Baxter v. Ford Motor Co.
F: Baxter purchased a Ford ar from St. John Motors, who got the car from Ford's catalogues, given to Baxter prior to sale. The catalogue represented that the car had shatter-proof glass in the windshield. Baxter was injured when a pebble struck and shattered the window, causing glass to hit his eyes. Baxter lost sight in his left eye and the right eye was injured.
Px: Trial court refused to admit evidence of Ford's printed warranty. Court took the case from the jury and entered judgment for St. John and Ford. Baxter appealed.
Q/P: Can a tort action be maintained for breach of an express warranty, even when there is no privity of contract between the injured party and the warranting party?
- Holding: Yes. A tort action can be maintained for breach of an express warranty, even when there is no privity of contract between the injured party and the warranty party.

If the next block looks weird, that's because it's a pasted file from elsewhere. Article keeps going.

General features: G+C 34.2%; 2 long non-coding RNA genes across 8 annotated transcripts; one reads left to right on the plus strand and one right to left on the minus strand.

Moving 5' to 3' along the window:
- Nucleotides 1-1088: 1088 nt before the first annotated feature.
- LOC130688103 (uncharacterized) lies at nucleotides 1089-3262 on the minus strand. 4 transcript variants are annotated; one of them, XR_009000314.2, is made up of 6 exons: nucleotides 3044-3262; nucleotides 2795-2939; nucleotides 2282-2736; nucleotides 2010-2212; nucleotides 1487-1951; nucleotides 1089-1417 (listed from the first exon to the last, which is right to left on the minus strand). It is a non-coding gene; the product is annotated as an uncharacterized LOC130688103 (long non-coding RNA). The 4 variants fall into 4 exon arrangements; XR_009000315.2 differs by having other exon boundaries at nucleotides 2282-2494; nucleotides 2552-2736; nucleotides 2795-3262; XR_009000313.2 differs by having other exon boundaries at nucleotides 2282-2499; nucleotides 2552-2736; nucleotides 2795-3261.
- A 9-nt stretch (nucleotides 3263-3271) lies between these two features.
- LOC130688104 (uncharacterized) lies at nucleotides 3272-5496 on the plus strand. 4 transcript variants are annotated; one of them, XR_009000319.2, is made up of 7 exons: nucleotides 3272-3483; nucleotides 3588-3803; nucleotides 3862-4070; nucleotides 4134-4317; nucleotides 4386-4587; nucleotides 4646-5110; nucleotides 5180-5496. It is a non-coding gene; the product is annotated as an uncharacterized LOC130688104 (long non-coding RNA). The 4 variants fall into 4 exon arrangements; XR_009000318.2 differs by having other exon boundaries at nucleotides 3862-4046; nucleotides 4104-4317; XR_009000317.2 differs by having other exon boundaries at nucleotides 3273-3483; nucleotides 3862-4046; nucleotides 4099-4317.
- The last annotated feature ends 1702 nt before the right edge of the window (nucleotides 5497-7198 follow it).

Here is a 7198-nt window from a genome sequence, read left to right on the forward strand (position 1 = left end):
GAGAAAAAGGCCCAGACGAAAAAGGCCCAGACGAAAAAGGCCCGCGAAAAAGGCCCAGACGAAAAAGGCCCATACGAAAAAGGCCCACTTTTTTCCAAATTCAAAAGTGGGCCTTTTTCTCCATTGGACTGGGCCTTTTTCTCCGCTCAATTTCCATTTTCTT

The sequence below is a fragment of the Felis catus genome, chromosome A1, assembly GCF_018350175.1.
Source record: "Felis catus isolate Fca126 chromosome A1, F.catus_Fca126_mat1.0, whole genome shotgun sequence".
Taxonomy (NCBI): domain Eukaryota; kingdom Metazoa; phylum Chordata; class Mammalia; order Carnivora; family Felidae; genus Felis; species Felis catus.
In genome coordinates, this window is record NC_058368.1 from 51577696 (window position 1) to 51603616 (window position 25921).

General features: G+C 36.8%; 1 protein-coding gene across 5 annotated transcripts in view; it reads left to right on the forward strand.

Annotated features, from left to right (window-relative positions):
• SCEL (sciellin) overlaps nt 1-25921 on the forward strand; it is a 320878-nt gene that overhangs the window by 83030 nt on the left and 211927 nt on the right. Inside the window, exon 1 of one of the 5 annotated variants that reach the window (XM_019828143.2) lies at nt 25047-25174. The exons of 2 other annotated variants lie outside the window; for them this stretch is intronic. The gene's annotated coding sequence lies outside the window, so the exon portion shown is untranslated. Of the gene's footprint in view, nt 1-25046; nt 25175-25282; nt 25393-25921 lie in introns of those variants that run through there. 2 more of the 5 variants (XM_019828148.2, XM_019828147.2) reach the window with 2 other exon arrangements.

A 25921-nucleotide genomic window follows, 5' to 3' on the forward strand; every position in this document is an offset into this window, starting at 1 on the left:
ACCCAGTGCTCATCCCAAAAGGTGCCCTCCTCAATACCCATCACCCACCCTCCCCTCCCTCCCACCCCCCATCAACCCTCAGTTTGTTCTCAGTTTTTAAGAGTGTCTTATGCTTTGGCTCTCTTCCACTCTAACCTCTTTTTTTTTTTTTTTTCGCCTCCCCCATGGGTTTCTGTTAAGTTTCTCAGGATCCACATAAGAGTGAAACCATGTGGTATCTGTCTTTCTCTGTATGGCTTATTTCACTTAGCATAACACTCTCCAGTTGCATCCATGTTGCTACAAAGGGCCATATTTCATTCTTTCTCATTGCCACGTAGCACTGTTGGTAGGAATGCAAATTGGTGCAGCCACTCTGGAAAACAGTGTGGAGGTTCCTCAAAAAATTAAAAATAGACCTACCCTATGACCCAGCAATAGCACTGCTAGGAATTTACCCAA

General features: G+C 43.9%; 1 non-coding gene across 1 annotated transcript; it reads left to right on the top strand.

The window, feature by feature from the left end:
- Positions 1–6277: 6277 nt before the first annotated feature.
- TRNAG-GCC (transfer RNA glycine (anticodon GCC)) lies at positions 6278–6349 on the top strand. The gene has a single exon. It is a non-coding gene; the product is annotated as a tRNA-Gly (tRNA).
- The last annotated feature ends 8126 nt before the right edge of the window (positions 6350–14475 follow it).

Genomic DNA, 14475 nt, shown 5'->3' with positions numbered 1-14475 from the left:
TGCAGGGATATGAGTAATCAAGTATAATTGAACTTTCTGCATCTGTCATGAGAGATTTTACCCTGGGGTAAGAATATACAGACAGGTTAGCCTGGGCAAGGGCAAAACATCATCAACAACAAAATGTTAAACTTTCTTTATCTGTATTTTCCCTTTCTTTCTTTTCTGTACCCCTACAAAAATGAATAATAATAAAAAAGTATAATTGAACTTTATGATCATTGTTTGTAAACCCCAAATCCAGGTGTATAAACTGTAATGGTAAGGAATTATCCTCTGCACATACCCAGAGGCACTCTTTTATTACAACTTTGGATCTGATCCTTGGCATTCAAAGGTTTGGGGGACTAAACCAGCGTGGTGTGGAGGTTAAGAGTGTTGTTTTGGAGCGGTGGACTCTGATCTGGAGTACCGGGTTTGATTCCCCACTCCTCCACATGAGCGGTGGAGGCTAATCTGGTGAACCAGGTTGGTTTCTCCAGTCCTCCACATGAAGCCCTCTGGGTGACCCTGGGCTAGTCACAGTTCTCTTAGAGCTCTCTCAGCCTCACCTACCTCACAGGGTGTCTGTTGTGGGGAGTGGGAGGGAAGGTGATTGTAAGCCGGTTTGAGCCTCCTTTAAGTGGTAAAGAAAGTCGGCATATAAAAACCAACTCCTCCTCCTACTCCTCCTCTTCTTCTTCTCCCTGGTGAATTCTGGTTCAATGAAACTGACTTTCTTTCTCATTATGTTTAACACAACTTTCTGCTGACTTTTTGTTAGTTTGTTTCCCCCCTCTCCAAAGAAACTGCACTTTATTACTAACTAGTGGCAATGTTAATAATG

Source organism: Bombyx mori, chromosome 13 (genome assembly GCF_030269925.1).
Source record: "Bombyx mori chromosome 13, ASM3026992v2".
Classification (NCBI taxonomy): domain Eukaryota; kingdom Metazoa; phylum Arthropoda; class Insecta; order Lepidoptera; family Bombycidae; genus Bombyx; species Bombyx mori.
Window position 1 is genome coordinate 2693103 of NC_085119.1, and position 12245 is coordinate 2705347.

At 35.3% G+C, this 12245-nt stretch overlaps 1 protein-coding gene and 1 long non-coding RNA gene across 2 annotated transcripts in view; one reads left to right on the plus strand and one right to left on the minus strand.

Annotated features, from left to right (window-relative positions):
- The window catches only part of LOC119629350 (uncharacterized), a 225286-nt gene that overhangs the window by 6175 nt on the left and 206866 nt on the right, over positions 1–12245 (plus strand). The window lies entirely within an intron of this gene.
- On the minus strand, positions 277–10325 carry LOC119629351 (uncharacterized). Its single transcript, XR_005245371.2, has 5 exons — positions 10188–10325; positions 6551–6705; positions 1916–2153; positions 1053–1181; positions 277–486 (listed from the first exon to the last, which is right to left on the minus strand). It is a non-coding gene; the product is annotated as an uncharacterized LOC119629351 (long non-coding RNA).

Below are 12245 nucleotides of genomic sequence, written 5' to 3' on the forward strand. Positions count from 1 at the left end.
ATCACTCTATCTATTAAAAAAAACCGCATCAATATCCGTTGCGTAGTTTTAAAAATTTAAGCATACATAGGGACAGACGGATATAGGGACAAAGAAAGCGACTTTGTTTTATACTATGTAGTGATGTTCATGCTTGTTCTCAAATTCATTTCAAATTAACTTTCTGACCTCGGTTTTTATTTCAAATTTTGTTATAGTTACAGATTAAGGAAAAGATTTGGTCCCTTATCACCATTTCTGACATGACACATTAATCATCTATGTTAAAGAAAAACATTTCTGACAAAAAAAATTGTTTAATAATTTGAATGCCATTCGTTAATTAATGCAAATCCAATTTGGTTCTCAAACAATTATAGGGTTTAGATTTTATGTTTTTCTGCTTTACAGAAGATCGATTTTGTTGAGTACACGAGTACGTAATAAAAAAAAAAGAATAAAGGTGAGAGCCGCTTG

- Rule: No privity is required for recovery based on breach of express warranty.
Reasoning: Baxter reasonably relied upon Ford's printed warranty. He wasn't in a position to discover by reasonable investigation about the shatter-proof glass in the windshield.
Mazetti Rule: The original act of delivering the product is wrong when, because a product lacks certain qualities that the manufacturer had warranted, the article is not safe for ordinary use.